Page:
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[techbooks] REVIEW: "Deadline Y2K", Mark Joseph

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  • Rob Slade, doting grandpa of Ryan and Tr
    BKDLNY2K.RVW 990428 Deadline Y2K , Mark Joseph, 1999, 0-312-20202-4, U$24.95/C$34.99 %A Mark Joseph %C 175 Fifth Ave., New York, NY 10010 %D 1999 %G
    Message 1 of 1 , Jun 11, 1999
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      BKDLNY2K.RVW 990428

      "Deadline Y2K", Mark Joseph, 1999, 0-312-20202-4, U$24.95/C$34.99
      %A Mark Joseph
      %C 175 Fifth Ave., New York, NY 10010
      %D 1999
      %G 0-312-20202-4
      %I St. Martin's Press
      %O U$24.95/C$34.99 212-674-5151 fax 800-288-2131 www.stmartins.com
      %P 294 p.
      %T "Deadline Y2K"

      First of all, I have to say that after the halfway (or maybe two
      thirds) point, I really got into this book. The action is tense,
      interesting, and well thought out. The geeks save the day, even
      outclevering the semi-evil capitalist.

      That said, I'll go back to the opening I originally intended to use
      for this review:

      The Bad News is that Joseph figures we're all gonna die, or a
      reasonable facsimile thereof.

      The Good News is that Joseph gets so much else wrong that, based on
      the fact that he predicts disaster, we'll probably have a fairly easy
      time of it. The author has a deep, profound, and abiding lack of
      understanding of Y2K.

      The one concept he does seem to understand is that the most serious
      Y2K problems arise from the interconnected nature of modern systems,
      and the fact that small problems, added, multiply themselves. This is
      good, and is used to good effect at times in the story.

      The list of negative accomplishments is rather longer. Lets start
      with stereotypes. We have magic bullet Y2K fixing software. We have
      the traditional, mythical salami scam. We have the hygienically
      challenged genius hacker. (Who starts out as a completely
      irresponsible flake, and suddenly transforms into a dedicated,
      managerial, recruiting, social worker.) We have the multi-millionaire
      tycoon having his bagel every morning and shooting the breeze with the
      boys from the old 'hood. (This is the same guy who alienates his wife
      and kid by never having time for them.)

      Then there are specific technical errors. The credit card companies
      hit the Y2K wall in 1997 because of expiration dates, and therefore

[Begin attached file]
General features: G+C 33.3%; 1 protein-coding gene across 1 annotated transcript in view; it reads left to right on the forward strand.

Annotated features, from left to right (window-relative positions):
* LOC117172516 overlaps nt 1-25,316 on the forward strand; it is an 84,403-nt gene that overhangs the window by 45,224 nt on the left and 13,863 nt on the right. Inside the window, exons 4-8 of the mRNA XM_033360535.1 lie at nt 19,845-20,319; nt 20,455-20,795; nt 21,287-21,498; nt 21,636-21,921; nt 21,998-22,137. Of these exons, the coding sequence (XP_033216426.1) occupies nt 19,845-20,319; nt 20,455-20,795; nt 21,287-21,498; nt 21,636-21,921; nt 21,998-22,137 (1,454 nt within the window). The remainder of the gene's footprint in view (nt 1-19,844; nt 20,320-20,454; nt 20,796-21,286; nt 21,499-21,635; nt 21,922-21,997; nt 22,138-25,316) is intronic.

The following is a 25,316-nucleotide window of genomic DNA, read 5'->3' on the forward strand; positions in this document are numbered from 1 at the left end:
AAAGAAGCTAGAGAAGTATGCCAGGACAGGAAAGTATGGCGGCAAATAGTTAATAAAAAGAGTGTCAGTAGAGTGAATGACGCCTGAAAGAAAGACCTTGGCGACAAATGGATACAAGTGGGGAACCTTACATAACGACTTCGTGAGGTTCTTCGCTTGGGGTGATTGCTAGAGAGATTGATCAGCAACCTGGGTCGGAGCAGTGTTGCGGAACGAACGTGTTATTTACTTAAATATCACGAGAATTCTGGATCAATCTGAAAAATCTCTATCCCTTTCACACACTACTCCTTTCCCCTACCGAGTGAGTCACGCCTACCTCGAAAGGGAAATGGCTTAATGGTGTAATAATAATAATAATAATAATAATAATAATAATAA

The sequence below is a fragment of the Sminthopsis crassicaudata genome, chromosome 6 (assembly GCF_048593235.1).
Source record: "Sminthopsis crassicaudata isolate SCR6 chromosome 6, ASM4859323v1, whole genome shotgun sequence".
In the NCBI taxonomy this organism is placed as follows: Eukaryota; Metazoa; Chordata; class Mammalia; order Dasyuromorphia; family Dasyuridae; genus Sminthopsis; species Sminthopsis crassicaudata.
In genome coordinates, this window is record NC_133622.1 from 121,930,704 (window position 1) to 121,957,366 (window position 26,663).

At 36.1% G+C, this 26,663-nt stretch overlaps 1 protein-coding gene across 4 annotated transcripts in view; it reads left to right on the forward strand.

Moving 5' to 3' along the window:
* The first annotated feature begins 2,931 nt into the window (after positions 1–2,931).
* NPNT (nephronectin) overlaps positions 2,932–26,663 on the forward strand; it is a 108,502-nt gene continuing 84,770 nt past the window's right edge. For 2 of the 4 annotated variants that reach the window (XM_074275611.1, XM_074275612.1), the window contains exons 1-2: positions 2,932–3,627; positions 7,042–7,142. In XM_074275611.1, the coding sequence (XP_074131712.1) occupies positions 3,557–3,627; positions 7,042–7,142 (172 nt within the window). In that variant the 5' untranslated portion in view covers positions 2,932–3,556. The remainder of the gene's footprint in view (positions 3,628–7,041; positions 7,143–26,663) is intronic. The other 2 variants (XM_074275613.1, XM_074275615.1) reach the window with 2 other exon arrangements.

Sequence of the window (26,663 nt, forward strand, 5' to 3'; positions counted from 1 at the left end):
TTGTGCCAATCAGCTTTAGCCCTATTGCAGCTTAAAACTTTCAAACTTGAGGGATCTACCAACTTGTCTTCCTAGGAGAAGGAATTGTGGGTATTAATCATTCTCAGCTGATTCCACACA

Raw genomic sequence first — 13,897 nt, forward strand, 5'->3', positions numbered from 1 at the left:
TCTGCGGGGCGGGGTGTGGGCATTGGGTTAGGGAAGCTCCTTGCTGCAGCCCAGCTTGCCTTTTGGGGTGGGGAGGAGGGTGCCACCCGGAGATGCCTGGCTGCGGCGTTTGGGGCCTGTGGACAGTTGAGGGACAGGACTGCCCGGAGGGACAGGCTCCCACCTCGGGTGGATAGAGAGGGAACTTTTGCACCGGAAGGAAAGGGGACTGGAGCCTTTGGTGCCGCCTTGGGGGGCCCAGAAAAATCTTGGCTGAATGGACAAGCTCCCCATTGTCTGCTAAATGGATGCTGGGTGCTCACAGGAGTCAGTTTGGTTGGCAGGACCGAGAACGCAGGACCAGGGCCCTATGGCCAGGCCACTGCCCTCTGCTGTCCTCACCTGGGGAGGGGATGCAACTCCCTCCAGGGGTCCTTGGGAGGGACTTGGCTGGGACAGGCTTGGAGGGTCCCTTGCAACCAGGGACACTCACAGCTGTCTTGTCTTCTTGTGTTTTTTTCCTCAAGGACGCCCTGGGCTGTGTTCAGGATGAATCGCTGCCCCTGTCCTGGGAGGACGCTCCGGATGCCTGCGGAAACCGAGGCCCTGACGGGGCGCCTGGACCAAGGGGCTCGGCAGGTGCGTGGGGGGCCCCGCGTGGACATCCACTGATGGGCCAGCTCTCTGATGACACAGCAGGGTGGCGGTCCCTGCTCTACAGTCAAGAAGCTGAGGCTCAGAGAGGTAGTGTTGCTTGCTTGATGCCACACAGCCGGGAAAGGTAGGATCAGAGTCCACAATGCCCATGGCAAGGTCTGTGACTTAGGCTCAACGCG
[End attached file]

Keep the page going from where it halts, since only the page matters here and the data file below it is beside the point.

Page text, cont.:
have generally dealt with the issue. There will not be a sudden
      collapse of the credit card system in the hours just before midnight,
      December 31, 1999. (In fact, a large number of failures in the book
      happen in the last few hours of 1999, rather than months or years
      before, or slightly after.) The failures of old GPS (Global
      Positioning System) terminals that will happen in August of 1999 have
      a very vague and conceptual relation to Y2K in that the problem
      results from a "number of weeks" field that is limited to ten bits.
      It has nothing to do with a sudden change of format.

      And I have no idea why you need to calculate dates in order to tell
      the difference between O positive and O negative blood.

      Then there are the more general mistakes. One platform definitely
      does not fit all: it is highly unlikely that a single IBM mainframe
      could accommodate all the control programs from a power utility, civic
      infrastructures, telecommunications companies, and transit
      authorities. (Nobody snuck a VAX or a UNIX box into the mix anywhere?
      Besides, I understand that the New York subway still has drivers. But
      you could check with Bombardier ...) It is also unlikely that a
      single mainframe could handle the processing load required to run all
      of them concurrently. (We will ignore, for the moment, the likelihood
      of a small band of geeks being able to fulfill all the checking that
      large corporations were unable to do. *And* get it to run right the
      first time they do a smoke test ...)

      There is no reason that someone supplying utility software would have
      any need to access full bank data records. Yes, there is a T-4, and,
      yes, it is bigger than a T-1 or T-3. But almost nobody uses that
      designation: it just isn't that useful in discussing the bandwidth
      bundles that are provided.

      And I don't care what von Neumann said, a data file, even a very large
      data file, is *not* the same as code. Yes, if someone was careless, a
      very large data file could possibly overrun its bounds and crash a
      system, but there would be no difference between a store completely
      restocking and a store starting up for the first time, now would there
      be?

      Joseph's dialogue is readable, although not particularly great. His
      characterizations could use some work. At one point (page 166)
      someone goes from being "amused and thrilled" to being ready to "die
      of anxiety" in the space of one sentence, with nothing happening in
      the interim.

      Entertaining, yes, but only after you get through the annoying bits at
      the beginning.

      copyright Robert M. Slade, 1999 BKDLNY2K.RVW 990428

      ====================== (quote inserted randomly by Pegasus Mailer)
      rslade@... rslade@... slade@... p1@...
      It is bad to suppress laughter;
      it goes back down and spreads to your hips.
      http://victoria.tc.ca/techrev or http://sun.soci.niu.edu/~rslade

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